Beijing: A powerful earthquake has hit the southern Taiwanese city of Tainan, killing at least 13 and leaving hundreds more feared trapped.
Taiwan struck by powerful quake
Lightning kills 300 reindeer in Norway
North Korean puts on torchlight spectacle
Mylan to launch generic EpiPen
Singapore confirms 41 cases of Zika
Obama to meet with Turkey's Erdogan
Gene Wilder dies aged 83
Transit cop saves man from tracks
Taiwan struck by powerful quake
A magnitude 6.4 earthquake topples a 17-storey apartment building in the southern Taiwanese city of Tainan.
The 6.4 magnitude quake struck before dawn on Saturday, sparking an emergency rescue response which has seen hundreds rescued from the rubble, just one day before the Lunar New Year's Eve, a time of family celebrations.
Most of those who lost their lives were in a 17-storey apartment building that collapsed, with some people still known to be missing in the ruins of the complex as night fell, government officials said.
As rescuers searched for survivors, questions were raised about the construction of the Wei-guan Golden Dragon Building in the southern city of Tainan, with its floors that pancaked down on each other when the 6.4 magnitude tremor hit at around 4 am, at the start of the holiday.
Ten of the dead, including a 10-day-old girl, were from the apartment building. The baby was found in her dead father's arms, media reported.
Rescuers mounted hydraulic ladders and a crane to scour the ruins, plucking survivors to safety, with hundreds taken to hospital, though many were quickly released.
An 18-year old man was found alive and conscious shortly after dark, and rescuers were working to get him free, while a 30-year-old woman, a nine-year old girl and a male toddler were pulled out alive, Taiwan television said.
Buildings in nine other locations in the city of 2 million people had collapsed and five were left tilting at alarming angles, a government emergency centre said.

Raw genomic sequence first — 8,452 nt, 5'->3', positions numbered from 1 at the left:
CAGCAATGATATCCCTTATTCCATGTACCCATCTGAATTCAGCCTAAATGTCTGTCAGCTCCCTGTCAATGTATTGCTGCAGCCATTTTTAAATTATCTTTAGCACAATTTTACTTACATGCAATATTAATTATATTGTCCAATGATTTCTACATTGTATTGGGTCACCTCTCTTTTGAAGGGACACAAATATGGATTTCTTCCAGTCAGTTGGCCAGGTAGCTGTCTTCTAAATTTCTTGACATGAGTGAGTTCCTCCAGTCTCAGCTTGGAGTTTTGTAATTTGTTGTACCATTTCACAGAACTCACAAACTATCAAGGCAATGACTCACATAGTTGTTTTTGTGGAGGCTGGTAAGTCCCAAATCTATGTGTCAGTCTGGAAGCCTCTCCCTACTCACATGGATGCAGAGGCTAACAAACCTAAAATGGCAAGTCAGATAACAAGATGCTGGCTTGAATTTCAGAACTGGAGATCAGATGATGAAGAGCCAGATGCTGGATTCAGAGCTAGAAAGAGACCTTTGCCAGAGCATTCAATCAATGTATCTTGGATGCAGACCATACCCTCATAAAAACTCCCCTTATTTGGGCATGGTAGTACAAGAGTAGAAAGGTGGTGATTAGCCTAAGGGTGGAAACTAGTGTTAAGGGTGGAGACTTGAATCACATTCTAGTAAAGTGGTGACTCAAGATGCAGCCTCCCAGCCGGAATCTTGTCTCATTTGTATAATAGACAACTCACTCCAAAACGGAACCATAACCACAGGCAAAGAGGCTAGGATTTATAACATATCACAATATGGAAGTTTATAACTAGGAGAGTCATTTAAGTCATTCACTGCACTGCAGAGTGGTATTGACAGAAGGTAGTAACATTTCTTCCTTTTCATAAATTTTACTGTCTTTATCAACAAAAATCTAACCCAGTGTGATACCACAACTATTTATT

But a fire department official said rescue efforts were focused on the apartment block, where a child's clothes fluttered from a first-floor laundry line and the smell of leaking gas hung in the air.
"I was watching TV and after a sudden burst of shaking, I heard a boom. I opened my metal door and saw the building opposite fall down," said a 71-year-old neighbour who gave his name as Chang.
A plumber, he said he fetched some tools and a ladder and prised some window bars open to rescue a woman crying for help.
"She asked me to go back and rescue her husband, child, but I was afraid of a gas explosion so I didn't go in. At the time there were more people calling for help, but my ladder wasn't long enough so there was no way to save them."
The quake was centred 43 km south-east of Tainan, at a depth of 23 km, the US Geological Survey said.
The earthquake was a shallow one, which often can prove particularly destructive. The tremors were felt across Taiwan and also across the straits in some southern provinces of mainland China.
Taiwan's President Ma Ying-jeou, was en route to Tainan, a city of some 2 million people.
"The disaster situation is not very clear yet," Mr Ma said, speaking to reporters in the capital before leaving for the disaster scene, "We will do our utmost to rescue and secure [survivors]."
Taiwanese news broadcasts relayed dramatic images of the rescue, which involved more than 1000 emergency workers and firefighters mounting hydraulic ladders and cranes, scaling the collapsed building, with each floor's pillars collapsing at 45-degree angles on top of each other, resembling a folded accordion.
Survivors pulled from rubble of Taiwan quake
Rescue teams continue to scour the rubble of collapsed buildings for survivors after a powerful earthquake struck Taiwan.
One elderly woman, wrapped in blankets, was strapped to a board and slowly slid down a ramp to the ground as the cries of those still trapped rang out. Rescuers used dogs and acoustic equipment to pick up signs of life in the rubble.
Earthquakes are a frequent occurrence in Taiwan and buildings are generally designed to withstand strong quakes and typhoons, which are also common.
Last year, four earthquakes of at least 6 in magnitude caused only minor damage. A 7.6 magnitude earthquake killed 2400 people in central Taiwan in 1999.